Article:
Black watch


A significant time in the Great War. To prevent a defeat of France and to stop Germany being in control of Western Europe.

Lions Pride

Lions Sketch

I really like this sketch. Is it just a sketch of a lion and lioness? Or is it a representation of a soldiers thoughts?

Utility v Romance

Utility V Romance

This sketch shows that these guys weren’t just soldiers defending our country. They’re real people with lives and talents.

The arms of another man’s wife

This page is one of my favourites. Not because it’s so simple. But the words used. does he dislike being a soldier? Is he saying he was better off when he was at home? In addition to that, the answer is hidden underneath a torn gum strip from an envelope. And the envelope he opened with a letter from his mother?



I really like this page. A strong heartfelt poem. Were these his thoughts when leaving his loved ones? Or were these his thoughts as he lay and his body slowly passes from the trauma and injuries he’s suffered during the great war?

The final page

Final Page

Just a great ending to the autograph book.

War memorabilia

As I mentioned earlier, I have a fair bit of memorabilia and artefacts that have been kept in my family for over a hundred years. I’ll be keeping these for as long as I live. Sadly I’m not sure my children would appreciate such items. Not because they don’t care, but they are from a generation that just simply takes life for granted. With all respect, I truly believe Generation Z will never fully appreciate the life they live now, is down to those who fought in the world wars. Ironically some of those soldiers were the same age as the Gen-Z.

Have you ever had hold of a piece of history and pondered… “what happened?”?


  1. What an amazing artifact to own. Have you considered getting it digitisied and sending electronic copies to museums? It does look in amazing detail and condition. I hope your kids do appreciate it. Love genealogy myself as it happens. Great post Damion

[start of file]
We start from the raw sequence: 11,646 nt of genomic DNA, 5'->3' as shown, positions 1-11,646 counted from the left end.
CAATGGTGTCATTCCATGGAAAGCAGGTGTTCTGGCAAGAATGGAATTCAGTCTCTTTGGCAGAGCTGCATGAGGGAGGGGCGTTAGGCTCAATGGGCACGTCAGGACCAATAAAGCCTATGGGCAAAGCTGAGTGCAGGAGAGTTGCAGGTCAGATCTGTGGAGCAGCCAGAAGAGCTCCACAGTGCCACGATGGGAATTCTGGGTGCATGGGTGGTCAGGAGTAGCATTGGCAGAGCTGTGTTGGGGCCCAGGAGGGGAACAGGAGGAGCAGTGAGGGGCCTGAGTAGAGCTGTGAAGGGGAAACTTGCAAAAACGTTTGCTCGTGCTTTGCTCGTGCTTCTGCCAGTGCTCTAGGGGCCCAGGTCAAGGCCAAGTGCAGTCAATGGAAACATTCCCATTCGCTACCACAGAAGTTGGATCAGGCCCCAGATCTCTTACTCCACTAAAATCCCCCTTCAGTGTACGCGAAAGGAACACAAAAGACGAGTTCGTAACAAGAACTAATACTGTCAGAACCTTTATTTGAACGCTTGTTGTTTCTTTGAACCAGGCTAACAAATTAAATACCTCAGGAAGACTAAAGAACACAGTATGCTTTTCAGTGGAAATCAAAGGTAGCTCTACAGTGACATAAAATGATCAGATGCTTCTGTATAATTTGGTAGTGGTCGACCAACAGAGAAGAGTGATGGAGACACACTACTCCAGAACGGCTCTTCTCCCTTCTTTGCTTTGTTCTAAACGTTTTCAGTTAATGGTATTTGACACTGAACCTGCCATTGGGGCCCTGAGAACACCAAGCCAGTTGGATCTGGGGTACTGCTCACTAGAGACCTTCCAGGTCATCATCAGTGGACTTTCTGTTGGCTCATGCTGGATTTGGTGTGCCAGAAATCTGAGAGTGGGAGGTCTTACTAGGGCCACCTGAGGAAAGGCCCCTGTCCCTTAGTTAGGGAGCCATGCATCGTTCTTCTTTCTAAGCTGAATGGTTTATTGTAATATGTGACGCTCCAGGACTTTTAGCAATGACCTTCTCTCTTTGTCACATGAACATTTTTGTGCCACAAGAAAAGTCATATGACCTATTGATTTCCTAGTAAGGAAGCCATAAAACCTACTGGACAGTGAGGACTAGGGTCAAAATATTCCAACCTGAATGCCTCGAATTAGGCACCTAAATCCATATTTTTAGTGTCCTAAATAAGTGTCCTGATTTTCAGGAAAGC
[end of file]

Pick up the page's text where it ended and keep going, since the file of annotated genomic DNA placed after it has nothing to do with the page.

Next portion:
2. Hi Damion.

    What an interesting read – all that history emanating from some drawings in a book, fascinating. But also tinged with sadness. And I’m always amazed at the bravery these individuals displayed, both on the battlefield and off it.

    And you’ve traced your family tree back to the 1500s!! The furthest my history classes went back was to James I in 1603! Well done, mate.

  3. This is incredible. When I saw the thumbnail, I assumed it was something you had got quite recently because it’s in such amazing condition. No way would I have thought that was so old! What an amazing thing to own – I’d love to find something like this within my own family but sadly that’s not likely to happen. I can’t begin to image what the people who wrote in that book were going through.

  4. This is really interesting. I too have a keen interest in history and like you particularly the world wars. Genealogy is another interest of mine also.

    What a great keepsake, I hope your children develop your interests though so the stories continue to live on with them. I don’t have any keepsakes from relatives except the research I’ve done on them. I wish sometimes I had pictures to match up to their descriptions on their records, but alas I have nothing.

  5. Some of those sketches are incredible and the poems and words heart felt. It is very intruiging how they may have lived back then. I loved history and the wars learning about them and the war films that are in movies they are my favourites. Great read matey and what a keepsake to have of your great grandaunt